By Daniel Hunter
Despite an ageing workforce and the prospect of widespread employee shortages, senior executives are not worried - at least not for the vast majority of positions.
According to Plugging the skills gap: shortages among plenty, a report from the Economist Intelligence Unit and sponsored by SuccessFactors, just 20% are pessimistic about their company’s ability to find sufficiently skilled workers within the ranks to fulfil their business objectives over the next three years.
Respondents recognise, though, that shortages in two specific areas - the engineering/technical and strategy/corporate development job functions - threaten long-term economic growth. Sixty-three percent of those polled say it is “difficult” or “very difficult” to find suitable job candidates in the engineering/technical function and 56% say the same of strategy/corporate development.
Other key findings include:
· Executives downplay the importance of people management skills. Respondents were asked which internal management strategy they use most frequently to retain skilled workers and improve their productivity. Strikingly, a mere 9% cited “ensuring that managers throughout the organisation possess excellent people skills”. This disregard for the importance of people management could undermine the ability of companies to retain the skilled workers they do possess, and may well thwart their attempts to combat specific long-term skills shortages.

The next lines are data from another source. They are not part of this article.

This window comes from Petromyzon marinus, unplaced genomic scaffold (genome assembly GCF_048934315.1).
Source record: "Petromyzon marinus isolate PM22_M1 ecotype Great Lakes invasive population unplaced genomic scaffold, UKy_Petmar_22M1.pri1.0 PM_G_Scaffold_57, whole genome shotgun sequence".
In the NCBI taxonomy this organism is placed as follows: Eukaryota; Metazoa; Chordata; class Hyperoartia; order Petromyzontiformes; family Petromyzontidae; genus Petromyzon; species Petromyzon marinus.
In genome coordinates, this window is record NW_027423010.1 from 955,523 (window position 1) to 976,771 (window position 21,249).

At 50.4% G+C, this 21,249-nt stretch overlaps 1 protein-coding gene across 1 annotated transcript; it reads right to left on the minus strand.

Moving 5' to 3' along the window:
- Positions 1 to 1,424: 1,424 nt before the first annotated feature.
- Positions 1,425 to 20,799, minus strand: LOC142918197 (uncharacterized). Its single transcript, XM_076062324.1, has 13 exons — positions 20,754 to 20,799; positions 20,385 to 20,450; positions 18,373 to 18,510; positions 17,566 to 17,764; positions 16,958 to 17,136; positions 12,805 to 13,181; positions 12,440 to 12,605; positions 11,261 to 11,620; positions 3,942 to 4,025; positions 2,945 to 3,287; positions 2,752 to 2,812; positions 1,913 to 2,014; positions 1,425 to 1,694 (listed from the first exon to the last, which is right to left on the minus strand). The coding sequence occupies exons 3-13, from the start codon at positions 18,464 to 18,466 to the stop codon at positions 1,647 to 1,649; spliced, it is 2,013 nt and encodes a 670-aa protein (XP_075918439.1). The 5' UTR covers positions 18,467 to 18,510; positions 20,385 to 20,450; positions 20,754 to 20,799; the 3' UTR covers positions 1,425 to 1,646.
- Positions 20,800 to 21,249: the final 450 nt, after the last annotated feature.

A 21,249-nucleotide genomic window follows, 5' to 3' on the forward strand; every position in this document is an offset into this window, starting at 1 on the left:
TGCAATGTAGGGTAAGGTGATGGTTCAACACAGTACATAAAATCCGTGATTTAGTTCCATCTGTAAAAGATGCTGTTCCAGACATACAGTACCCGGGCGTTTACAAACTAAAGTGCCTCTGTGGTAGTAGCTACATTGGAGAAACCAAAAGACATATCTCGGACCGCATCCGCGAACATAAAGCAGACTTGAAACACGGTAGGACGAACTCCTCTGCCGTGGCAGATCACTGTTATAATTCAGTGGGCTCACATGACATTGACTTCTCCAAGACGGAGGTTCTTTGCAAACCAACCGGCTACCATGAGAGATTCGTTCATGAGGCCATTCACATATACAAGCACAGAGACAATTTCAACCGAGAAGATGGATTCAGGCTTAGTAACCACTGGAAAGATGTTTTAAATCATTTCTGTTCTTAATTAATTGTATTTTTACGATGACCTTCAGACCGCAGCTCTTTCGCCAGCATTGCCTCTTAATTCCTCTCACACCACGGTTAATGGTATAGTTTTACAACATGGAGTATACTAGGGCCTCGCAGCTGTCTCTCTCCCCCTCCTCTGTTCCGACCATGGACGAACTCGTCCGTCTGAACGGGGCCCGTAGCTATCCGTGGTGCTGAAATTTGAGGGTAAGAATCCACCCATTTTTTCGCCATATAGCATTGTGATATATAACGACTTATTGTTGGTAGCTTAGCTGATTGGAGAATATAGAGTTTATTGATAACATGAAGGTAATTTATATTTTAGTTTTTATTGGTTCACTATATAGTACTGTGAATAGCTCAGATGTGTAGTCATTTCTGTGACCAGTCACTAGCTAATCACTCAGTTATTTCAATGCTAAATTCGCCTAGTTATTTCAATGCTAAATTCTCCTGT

· Strategic leaders are hard to find. Sixty-eight percent of survey respondents agree that the higher the level in the organisation, the more difficult it becomes to find the requisite skills. Respondents were particularly concerned about a lack of strategic vision (55%) and an inability to handle complexity (36%).
· IT and energy industries more likely to staff up than others. Thirty-six percent of respondents in IT/technology and 28% in energy envisage a large net increase in staff numbers over the next three years compared with just 10% in manufacturing and 6% in life sciences.
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